Fitting a Vanity Unit


Most units come flat-packed and need no more than a screwdriver to put together. But as with all self-assembly furniture you should read the instructions and identify all the parts before going ahead.

Leave the doors off until all the plumbing work has been completed, but fit the top — it’s easier to cut in situ. You may have to notch or drill shelves to accept the pipes.


Cutting a basin hole

Many matched units are supplied with templates for cutting an inset basin hole. If not, or if you are adapting another piece of furniture, follow this sequence:

♦ Pencil diagonal lines across the top from corner to corner, then measure along these lines by equal amounts and link the marks to form a square which you can use as a positioning guide. Draw in any obstructions below the top too, so you can avoid them when cutting.

♦ Lay the basin upside down on the top and make sure it is positioned squarely — it may need to go nearer the back than the front if the edge of the top overhangs a front rail. If all is well, draw around the lip.

♦ Measure the depth of the lip, then cut a piece of wood to the same thickness and use it like a scribing block (see Trade Tip below) to mark a cutting line inside the outer one. Rub out the first line to avoid confusion.

After marking, drill a hole inside the cutting line wide enough to insert a jigsaw blade, then cut through the top in the normal way. Support the top near the end of the cut to stop it breaking away — but not with your fingers.

Semi-countertop basins should be supplied with a template for the cutout in the front of the unit.


Trade Tip

Marking a cutting line

“If there isn’t a template, draw around the basin, then cut a piece of wood to the same thickness as the lip overlap. Use this like a scribing block to mark an inner cutting line.”



Make up the basin with taps and waste outlet in the normal way.

Taps are normally supplied with rubber and steel sealing washers, but on thin steel and acrylic basins you may need to replace those on the underside with top hat washers so that the nuts can get a grip.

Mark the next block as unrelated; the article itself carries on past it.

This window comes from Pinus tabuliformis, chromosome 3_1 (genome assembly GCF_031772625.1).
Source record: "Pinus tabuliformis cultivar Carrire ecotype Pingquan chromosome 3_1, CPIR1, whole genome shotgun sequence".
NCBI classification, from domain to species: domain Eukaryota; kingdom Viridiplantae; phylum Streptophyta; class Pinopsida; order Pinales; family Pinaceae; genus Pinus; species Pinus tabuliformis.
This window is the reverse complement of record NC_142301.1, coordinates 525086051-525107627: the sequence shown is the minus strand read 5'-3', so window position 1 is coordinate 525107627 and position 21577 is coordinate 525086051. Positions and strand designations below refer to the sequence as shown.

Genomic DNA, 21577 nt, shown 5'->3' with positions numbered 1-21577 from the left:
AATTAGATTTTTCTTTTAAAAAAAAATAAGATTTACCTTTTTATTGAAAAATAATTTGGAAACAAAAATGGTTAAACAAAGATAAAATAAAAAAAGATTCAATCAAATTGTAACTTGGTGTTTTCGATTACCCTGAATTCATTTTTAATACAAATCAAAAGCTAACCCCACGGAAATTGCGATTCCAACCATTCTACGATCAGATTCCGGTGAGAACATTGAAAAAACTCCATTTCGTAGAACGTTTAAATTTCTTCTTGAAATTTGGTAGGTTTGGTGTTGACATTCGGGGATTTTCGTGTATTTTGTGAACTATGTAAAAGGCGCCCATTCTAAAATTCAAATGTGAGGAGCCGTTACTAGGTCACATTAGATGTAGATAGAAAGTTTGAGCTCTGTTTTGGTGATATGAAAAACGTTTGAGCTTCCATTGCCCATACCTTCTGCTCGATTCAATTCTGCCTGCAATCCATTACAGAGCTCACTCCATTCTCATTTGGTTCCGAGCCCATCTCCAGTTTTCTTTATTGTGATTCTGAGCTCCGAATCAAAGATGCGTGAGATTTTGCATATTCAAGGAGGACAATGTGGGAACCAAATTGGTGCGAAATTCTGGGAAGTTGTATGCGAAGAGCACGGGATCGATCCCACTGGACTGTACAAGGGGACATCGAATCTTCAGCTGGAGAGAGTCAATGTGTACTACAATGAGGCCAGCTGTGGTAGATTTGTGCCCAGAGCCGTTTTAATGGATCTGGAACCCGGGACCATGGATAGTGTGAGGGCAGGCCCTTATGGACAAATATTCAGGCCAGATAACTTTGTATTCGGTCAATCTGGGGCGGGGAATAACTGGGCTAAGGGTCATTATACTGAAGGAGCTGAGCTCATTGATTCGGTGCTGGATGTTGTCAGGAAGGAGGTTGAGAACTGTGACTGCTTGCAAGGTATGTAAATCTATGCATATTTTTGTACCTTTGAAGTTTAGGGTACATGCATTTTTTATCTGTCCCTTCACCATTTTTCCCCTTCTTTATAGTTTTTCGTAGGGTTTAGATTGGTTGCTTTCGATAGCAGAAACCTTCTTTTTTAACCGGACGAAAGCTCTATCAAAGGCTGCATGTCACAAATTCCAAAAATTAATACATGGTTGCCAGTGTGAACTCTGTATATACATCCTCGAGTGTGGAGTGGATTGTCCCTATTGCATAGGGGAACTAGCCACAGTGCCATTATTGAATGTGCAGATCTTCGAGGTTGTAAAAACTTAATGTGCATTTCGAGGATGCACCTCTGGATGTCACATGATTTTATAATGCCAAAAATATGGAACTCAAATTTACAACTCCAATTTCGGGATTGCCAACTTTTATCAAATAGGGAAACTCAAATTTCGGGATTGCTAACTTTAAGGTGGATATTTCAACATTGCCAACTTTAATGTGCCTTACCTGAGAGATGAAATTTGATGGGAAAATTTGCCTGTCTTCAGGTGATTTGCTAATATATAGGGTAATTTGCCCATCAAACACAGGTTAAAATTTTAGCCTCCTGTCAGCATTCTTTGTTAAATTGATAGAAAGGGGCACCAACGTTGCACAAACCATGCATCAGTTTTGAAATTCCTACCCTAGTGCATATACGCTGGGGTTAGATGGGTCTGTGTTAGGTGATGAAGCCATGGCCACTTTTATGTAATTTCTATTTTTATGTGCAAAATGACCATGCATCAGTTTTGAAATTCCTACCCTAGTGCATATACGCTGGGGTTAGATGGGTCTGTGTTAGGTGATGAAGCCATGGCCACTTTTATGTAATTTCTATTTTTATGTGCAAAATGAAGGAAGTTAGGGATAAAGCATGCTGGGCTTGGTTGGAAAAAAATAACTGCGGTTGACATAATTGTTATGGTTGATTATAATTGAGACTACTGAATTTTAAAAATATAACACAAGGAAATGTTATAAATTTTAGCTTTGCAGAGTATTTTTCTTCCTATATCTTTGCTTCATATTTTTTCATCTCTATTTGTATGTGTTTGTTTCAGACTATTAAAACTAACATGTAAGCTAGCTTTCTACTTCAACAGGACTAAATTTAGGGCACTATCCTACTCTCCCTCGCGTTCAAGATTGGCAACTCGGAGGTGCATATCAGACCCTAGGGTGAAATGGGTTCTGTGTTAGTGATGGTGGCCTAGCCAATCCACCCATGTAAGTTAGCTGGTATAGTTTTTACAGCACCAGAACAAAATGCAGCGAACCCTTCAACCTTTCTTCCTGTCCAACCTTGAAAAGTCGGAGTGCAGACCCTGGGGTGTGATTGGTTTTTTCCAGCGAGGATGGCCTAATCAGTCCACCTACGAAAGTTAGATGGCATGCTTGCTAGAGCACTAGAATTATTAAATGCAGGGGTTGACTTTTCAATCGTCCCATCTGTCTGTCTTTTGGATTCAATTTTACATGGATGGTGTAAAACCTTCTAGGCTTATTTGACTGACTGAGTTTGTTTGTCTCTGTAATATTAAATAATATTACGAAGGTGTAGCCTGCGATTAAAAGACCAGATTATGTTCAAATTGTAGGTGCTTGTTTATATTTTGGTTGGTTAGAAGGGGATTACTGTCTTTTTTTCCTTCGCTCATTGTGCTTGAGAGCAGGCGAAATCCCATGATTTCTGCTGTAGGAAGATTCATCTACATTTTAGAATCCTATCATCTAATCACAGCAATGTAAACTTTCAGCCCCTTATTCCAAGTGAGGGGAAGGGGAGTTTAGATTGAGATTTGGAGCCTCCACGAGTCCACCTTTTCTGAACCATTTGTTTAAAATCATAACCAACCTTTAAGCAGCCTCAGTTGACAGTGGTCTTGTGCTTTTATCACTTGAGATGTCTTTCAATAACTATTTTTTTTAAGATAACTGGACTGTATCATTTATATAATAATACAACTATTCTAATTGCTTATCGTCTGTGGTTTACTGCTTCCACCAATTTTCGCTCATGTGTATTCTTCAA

Mixers may have 10mm flexible tails and compression joints already fitted. You can extend these via flexible pipes (and reducing connectors if there are no joints), but take care not to over-tighten and strain the tails. Otherwise, fit flexible tap connectors, not forgetting the fibre washers used to make the seal at the tap tails.

Waste outlets for vanity basins come in several forms. Pop-up wastes are part of the tap and must be dismantled for fitting. The lever arm on the pop-tip connects via a ball and socket, and there may be a nylon cup washer to fit inside the capnut before it is tightened.

making up the basin for the vanity unit

Conventional wastes for use with integral overflows are best bedded on plumber’s putty — even where rubber washers are provided. Take care to align the slot in the outlet with the overflow channel.

Thin basins without overflows need combined waste/overflows similar to those found on baths. Bed one-part wastes in sealant, and apply a little more on the underside before and after threading on the overflow collar; then fit the washer and back-nut and tighten. With two-part wastes secured by a screw through the grid, make sure the upper washer doesn’t form a ridge around the grid; if it does, discard it and bed the grid in sealant.

Afterwards, fit the flexible overflow hose and threaded outlet.



For an inset basin, check the fit in the unit, then remove it and paint or varnish the edges of the cut-out to seal them. Follow by laying a bed of silicone sealant a-pop-up-area covered by the lip — or fit the strip seal provided — then refit the basin and press down.

A china or resin basin may be held purely by sealant, in which case leave the basin weighted down overnight to ensure a good seal. Thin basins may have fixing clips on the underside: tighten these evenly, to avoid distortion.

Semi-countertop basins can be bedded on silicone sealant laid around the unit cut-out, but this isn’t enough to hold them — most have additional wall or unit fixing brackets.

Installing the unit – Position the unit against the wall and check for level, then pack underneath if necessary using slips of plywood or old vinyl tile. The side panels may also need notching to fit over the skirting board or to accept the pipework.

When all is well, screw the unit to the wall and connect the plumbing.

installing the vanity unit

26. May 2011 by admin
Categories: Plumbing, Sinks | Tags: , | Comments Off on Fitting a Vanity Unit


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